Family, friends and Fellows paid tribute to David Calin, a second-year Natural Sciences student at Trinity, who died in his home country, Romania, in December 2015.
Some of David’s favourite music – by Bach, Dylan and Simon and Garfunkel – was played and a Tennyson poem read at the remembrance service at Trinity last week.
As well as the public tributes, personal messages were captured in a memory box, which was burnt in Great Court after the service, at the suggestion of David’s friends.
Trinity Chaplain, Rev Andrew Bowyer, led the special service on Monday 25 January, to honour David, celebrate his life and grieve his untimely death. He said:
David was an exceptional student, a loving friend and a quirky, extroverted young man full of life and humour.
Paying tribute to his extremely promising student, David’s Director of Studies, Professor David Spring, said:
After all his preparatory studies in his own country of Romania, he chose to come here, and he was chosen to come here, to pursue his scientific training and to make his contribution to the advancement of our knowledge of Chemistry.
We cannot begin to imagine the grief and loss that his close family must feel at his untimely death, but because he belonged to this family and community here in Cambridge we find that we, too, are diminished by his passing away.
We, too, share the shock of experiencing our human frailty: we have known David alive and well, and he will not join us again to fulfil all the promise he showed, or know the continuing friendships he had forged, or complete a distinguished career, or attain the aspirations that filled his young heart and mind.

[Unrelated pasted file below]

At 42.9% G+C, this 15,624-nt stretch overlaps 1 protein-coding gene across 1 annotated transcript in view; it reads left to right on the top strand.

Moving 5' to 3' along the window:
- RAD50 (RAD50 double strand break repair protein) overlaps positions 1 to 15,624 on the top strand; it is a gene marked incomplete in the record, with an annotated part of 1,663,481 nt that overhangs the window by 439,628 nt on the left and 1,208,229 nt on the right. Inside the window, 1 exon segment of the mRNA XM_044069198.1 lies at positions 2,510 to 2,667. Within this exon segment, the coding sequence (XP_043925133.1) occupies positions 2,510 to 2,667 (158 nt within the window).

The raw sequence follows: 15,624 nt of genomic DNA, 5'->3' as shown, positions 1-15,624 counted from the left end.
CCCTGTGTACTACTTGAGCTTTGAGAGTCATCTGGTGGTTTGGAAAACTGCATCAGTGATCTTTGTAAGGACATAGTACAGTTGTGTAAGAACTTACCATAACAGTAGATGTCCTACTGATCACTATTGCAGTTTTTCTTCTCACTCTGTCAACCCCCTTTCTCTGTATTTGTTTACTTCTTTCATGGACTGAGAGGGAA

Professor Spring explained that among the many subjects he discussed with David during supervisions was catalysis – ‘the extraordinary transformation of a slow and mundane reaction into an efficient and worthwhile one.’
We require a catalyst now to change our natural sorrow and sadness into thankfulness for his life, and that catalyst is remembrance. Let our remembering be a strengthening for those who loved him most, his family and friends, and a tribute to a young life cut short.
As the service came to an end, Reverend Bowyer told the congregation about the memory box for David:
One of David’s quirky pleasures was John Cage’s 4’33’’, which many of you will know is a composition of complete silence. In the 4’33’’ which will now follow, I invite all those who would like to write a final note to David to do so on the slip of paper in your stall. It doesn’t have to be a letter, it may simply be his name. For those who have written something, you are welcome to come and place it in the box.
The memory box was then taken into Great Court, an extract from the Book of Ecclesiastes Chapter 3 was read, and the box of messages was set upon a fire created by Fellow Dr Hugh Hunt. The flames turned red, purple, orange and green after inorganic salts, prepared by David’s Supervisor, Filip Szczypiński, were sprayed onto the fire.
Filip Szczypiński explained:
It was David’s friends’ idea and they asked me if I could help with the implementation. They thought it would be nice to commemorate his passion for chemistry by colouring the flames of the goodbyes.